Wednesday, April 11, 2012

The downfall of Ctrl+F

Editing this novel has become a bit of a writerly journey for me. Since this is the first time I've considered something I wrote good enough to bother editing, each step has been a new journey. I've worked through lots of steps and re-written the first chapter dozens of times.

This week will be my last week of editing for this piece which is way ahead of schedule for my May 15th deadline to start querying. I've done all the structural changes that I think need to be made and now I'm just down to fixing words.




I recently wrote about the joys of Ctrl+F to seek and destroy words that bogged down my writing. However, I think I may have taken my joy too far. As I slash words with glee, I'm noticing a trend. Sure, my writing is getting tighter (read better) in a lot of places, but in some spots the change in wording is altering my voice.

Gasp in horror! The voice is often considered a crucially important consideration for a potential agent/editor. Dozens of agent wishlists specify things like 'an adult romance with a cynical voice' or 'a fantasy with a strong female driven voice'. Voice is something that is unique to each writer and can't be duplicated.

So if the changes I'm making distort my voice, is it ok to leave 163 instances of the word 'like' in my manuscript?

For now, I'm going to say 'yes'. I could be wrong and my betas might rip this thing to shreds. But right now, every word I change feels like I'm tearing the soul out of my story. Maybe this is what it feels like when a writer reaches the end of editing.

So that's it. No more. I offer up my work to the betas and then I'll make one more sweep to fix anything they find that needs fixing.

I guess it's time to get serious about that agent list cause this ship is about to sail.

10 comments:

  1. I think tightening is important, but sometime voice does override rules. For me, voice is key. If certain words add to the voice of the manuscript, then they serve a purpose and shouldn't be deleted. JMO

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    1. Thanks, Kelly. It's nice to hear someone else feels the same way. After hitting the delete key for the hundredth time I realized some of my writing lost its zing.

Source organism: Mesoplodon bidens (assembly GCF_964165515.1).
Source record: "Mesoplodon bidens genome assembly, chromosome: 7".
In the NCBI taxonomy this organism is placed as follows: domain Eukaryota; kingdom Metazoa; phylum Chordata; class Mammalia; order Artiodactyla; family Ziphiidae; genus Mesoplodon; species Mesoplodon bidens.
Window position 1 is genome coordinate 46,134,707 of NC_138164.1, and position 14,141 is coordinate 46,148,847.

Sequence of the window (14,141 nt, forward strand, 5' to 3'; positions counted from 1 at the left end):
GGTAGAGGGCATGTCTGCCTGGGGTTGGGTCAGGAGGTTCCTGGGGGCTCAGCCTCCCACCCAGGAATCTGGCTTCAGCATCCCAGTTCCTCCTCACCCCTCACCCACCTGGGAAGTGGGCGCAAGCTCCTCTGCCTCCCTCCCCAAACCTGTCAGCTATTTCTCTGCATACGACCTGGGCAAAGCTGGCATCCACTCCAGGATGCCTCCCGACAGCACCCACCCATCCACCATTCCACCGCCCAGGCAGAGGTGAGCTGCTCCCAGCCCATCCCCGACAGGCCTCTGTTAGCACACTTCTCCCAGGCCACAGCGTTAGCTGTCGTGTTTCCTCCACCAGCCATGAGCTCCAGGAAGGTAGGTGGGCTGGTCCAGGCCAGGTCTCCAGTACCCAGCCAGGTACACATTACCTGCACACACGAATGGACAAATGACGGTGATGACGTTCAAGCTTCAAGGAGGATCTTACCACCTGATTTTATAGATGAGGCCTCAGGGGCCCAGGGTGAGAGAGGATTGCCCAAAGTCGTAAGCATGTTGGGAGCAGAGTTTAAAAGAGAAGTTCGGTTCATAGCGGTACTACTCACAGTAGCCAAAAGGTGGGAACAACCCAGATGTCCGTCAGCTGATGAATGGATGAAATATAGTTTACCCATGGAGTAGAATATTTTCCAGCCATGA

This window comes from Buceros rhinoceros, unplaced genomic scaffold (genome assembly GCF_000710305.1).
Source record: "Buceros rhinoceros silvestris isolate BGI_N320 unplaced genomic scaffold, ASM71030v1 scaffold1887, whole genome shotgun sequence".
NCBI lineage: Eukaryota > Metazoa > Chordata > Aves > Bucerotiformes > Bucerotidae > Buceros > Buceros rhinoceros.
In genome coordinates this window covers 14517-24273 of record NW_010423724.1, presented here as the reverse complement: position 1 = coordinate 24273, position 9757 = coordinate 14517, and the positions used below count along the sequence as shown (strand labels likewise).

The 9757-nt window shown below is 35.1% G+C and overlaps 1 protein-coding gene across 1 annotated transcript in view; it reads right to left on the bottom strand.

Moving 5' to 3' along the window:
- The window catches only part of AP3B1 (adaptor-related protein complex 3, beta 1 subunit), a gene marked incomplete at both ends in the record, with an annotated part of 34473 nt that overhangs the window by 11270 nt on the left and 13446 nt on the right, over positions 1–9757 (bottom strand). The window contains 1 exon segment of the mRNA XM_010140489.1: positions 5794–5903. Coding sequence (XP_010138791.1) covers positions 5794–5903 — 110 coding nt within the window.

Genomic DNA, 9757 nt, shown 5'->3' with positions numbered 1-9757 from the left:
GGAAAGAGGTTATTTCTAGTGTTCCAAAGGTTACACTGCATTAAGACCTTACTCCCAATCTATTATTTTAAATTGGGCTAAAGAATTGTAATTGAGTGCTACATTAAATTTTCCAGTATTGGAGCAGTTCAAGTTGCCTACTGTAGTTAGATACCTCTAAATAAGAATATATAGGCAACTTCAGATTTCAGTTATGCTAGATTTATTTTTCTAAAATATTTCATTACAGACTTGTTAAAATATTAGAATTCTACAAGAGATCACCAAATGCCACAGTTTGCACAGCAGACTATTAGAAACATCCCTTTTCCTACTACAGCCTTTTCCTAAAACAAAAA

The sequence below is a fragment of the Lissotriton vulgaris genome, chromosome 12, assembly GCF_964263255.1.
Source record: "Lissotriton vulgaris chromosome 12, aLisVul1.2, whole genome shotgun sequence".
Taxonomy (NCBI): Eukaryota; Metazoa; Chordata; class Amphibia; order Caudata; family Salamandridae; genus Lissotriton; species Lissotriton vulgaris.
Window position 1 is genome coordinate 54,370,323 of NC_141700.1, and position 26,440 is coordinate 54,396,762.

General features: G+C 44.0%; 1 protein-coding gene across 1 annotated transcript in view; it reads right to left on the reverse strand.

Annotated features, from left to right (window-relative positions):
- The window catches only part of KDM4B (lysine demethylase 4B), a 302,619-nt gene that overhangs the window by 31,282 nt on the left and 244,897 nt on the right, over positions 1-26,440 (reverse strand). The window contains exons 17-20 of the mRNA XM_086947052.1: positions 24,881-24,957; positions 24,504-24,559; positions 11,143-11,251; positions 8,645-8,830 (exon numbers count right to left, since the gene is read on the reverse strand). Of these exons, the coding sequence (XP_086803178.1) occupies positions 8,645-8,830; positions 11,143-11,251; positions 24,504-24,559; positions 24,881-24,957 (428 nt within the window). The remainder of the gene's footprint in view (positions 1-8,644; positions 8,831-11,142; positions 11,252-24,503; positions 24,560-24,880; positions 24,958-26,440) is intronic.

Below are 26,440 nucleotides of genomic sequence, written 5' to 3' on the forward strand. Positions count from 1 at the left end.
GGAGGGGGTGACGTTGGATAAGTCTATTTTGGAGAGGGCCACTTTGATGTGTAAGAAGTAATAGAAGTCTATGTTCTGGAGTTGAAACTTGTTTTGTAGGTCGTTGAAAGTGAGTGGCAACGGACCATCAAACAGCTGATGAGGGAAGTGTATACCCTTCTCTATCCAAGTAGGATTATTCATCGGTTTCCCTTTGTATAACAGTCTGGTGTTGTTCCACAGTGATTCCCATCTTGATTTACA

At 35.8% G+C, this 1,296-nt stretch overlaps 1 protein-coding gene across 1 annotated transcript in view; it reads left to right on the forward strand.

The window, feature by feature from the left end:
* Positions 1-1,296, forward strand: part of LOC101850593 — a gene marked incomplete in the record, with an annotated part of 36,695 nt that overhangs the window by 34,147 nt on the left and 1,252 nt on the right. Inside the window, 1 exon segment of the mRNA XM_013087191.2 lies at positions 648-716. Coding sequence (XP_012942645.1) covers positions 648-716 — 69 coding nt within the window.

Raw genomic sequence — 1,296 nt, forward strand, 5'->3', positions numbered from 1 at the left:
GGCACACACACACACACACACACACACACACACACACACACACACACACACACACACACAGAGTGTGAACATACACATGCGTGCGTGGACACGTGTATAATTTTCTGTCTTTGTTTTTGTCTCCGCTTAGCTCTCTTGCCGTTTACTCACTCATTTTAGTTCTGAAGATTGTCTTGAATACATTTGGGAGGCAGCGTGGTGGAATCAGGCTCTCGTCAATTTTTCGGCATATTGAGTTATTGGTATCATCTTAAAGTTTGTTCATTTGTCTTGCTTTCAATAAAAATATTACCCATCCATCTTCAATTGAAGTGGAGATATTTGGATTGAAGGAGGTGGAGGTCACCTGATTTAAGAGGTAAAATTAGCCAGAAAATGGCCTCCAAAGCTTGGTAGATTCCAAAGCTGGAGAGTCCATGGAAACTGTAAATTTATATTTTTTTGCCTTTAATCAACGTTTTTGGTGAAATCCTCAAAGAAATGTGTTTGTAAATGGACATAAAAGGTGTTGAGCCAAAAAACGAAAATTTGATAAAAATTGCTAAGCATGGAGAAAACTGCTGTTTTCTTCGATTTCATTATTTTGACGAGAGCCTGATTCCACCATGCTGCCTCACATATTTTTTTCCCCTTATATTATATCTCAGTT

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  2. I definitely can't sacrifice voice for brevity. I agree with Kelly!

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  3. There is a fine line between tight writing and lifeless writing. Finding that balance is HARD. But that's what your betas are for. :) If it really bothers you to have 163 instances of 'like' in your ms, you can always try to find another way to say the same thing, but keep your voice.

    Writing is just plain hard. I'm so glad we have the internet so all of us writers can commiserate together. :)

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  4. This happened to me, too. I edited, re-edited and then edited again a story that I was finally happily happy with. Then, I read through one more time and decided there were too many I's. So I went through, with the help of control F, and changed a bunch of the sentences, dropping the I. Now I hate the first chapter! All of the character's silliness is gone. I was so disheartened, I have yet to re-write - Four months later!

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    1. Eeek! That's exactly what I don't want to happen.

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  5. Yeah, deleting words en masse seems way too scary! I would rather do a strict read-thru and slash and burn that way.

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  6. Thank you so much for nominating me for the Liebster Award! The MNINB challenge was fabulous and I learned so much but most of all I appreciated forging new connections with other writers. Your thoughtfulness is much appreciated!!

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  7. "Just" is one of the words I always have to look at twice. I tend to take it out of prose as much as possible but hardly ever touch it in dialogue.
    I find it useful there as a single syllable beat that can help define a rhythm.
    I tend to edit in layers and my final edit is usually for rhythm as I read aloud. Which is why I am no longer allowed to "edit" at Starbucks.

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    1. Just is a hard one. It can add a lot of impact to a sentence, but if overused it can bog down the reading. Too funny about editing in Starbucks. :)

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